Being Brown and queer in counterculture spaces can be challenging enough, even with the “perfect” body. But San Cha bares it all.
To hear her without seeing her is to learn she is a force. Yet feasting your eyes on San Cha is instant confirmation. This unapologetically Latinx singer/songwriter/musician is a grunge goddess, folding a savage grit into the rich timbre of her voice that makes you daydream of Lola Beltrán and Patti Smith having a brilliant-ass baby together.
Being Brown and queer in counterculture spaces can be challenging enough, even with the “perfect” body. Yet San Cha bares it all, her body an integral part of her instrument. She does so rebelliously and joyfully. This week, the young artist talked to Wear Your Voice about how celebrating her body comes into play in her art and everyday life for our series on intersectional body positivity.
Wear Your Voice: How long have you been a musician/recording artist?
San Cha: I started playing music at eight years old. I started recording my own music at 19.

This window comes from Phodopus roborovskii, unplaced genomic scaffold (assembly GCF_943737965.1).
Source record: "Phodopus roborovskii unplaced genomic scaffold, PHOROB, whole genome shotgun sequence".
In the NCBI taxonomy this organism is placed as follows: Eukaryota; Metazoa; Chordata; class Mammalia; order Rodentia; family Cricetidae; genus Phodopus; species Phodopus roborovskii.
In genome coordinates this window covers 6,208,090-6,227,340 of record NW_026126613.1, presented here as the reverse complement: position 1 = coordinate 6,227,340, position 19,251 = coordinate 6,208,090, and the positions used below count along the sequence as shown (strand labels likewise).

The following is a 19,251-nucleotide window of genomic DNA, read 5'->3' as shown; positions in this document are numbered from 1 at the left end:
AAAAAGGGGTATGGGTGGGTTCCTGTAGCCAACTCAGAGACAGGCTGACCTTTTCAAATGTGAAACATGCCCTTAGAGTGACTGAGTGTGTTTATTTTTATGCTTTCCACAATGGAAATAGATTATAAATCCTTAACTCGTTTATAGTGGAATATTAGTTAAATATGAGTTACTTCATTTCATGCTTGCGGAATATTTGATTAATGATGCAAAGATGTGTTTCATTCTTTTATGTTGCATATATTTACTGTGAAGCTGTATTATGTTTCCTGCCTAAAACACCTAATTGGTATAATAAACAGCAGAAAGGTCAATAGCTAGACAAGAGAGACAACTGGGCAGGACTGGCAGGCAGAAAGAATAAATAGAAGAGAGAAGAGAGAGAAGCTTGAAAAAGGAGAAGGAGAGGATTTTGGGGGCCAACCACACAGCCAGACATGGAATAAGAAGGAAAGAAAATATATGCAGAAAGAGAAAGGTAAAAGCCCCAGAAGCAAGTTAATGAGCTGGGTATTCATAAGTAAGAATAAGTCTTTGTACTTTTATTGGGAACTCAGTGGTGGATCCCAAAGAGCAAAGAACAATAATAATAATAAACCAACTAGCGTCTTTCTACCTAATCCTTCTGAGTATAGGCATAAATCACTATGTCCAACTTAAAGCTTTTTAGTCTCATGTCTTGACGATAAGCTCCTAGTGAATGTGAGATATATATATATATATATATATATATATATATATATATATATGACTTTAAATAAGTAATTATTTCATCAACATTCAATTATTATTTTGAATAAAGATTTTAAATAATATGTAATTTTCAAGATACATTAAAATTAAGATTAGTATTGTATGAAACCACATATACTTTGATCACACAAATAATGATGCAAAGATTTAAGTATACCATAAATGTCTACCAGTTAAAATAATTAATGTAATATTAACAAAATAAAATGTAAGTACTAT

WYV: What inspired you to start recording music?
SC: The cosmos, the Selena murder and the catholic church.
WYV: Are there any BOPO themes in your music or art?
SC: On stage, I dress the way I’ve always been told I couldn’t and shouldn’t. My body is my instrument. My body is my magic, so I show a lot of it.
WYV: What do you like about the BOPO movement? How is it successful or helpful?
SC: Seeing a gorgeous lady/person/boi looking fabulous and loving themselves is so revolutionary and to hear people like Virgie Tovar, or seeing fabulous fashion pix on Wear Your Voice Mag or seeing the work of organizations like Nalgona Positivity [Pride] give us validation and are live and active affirmations.
WYV: What do you not like about it? How is it failing?
SC: I have no complaints about a movement telling you to love yourself.
WYV: How has BOPO affected you personally?
SC: When I’m not on a stage and I’m working with people who diet and “don’t wanna get fat!” or tell me that I should wear a bra because my boobs will sag or tell me that I “let myself go” or tell me that they wanna start going to the gym and that I should go with them or tell me how to deal with my face/body hair, I have to remind myself how people in the BOPO movement respond to these situations. It’s helped me fight the urge to self-hate with them and let them dictate how I feel about myself.
WYV: How do you practice BOPO in your daily life?
SC: By blocking the haters and always trying to look cute. [laughs]
WYV: If you could define BOPO in one sentence or phrase, what would it be?
SC: Loving yourself is a revolutionary act.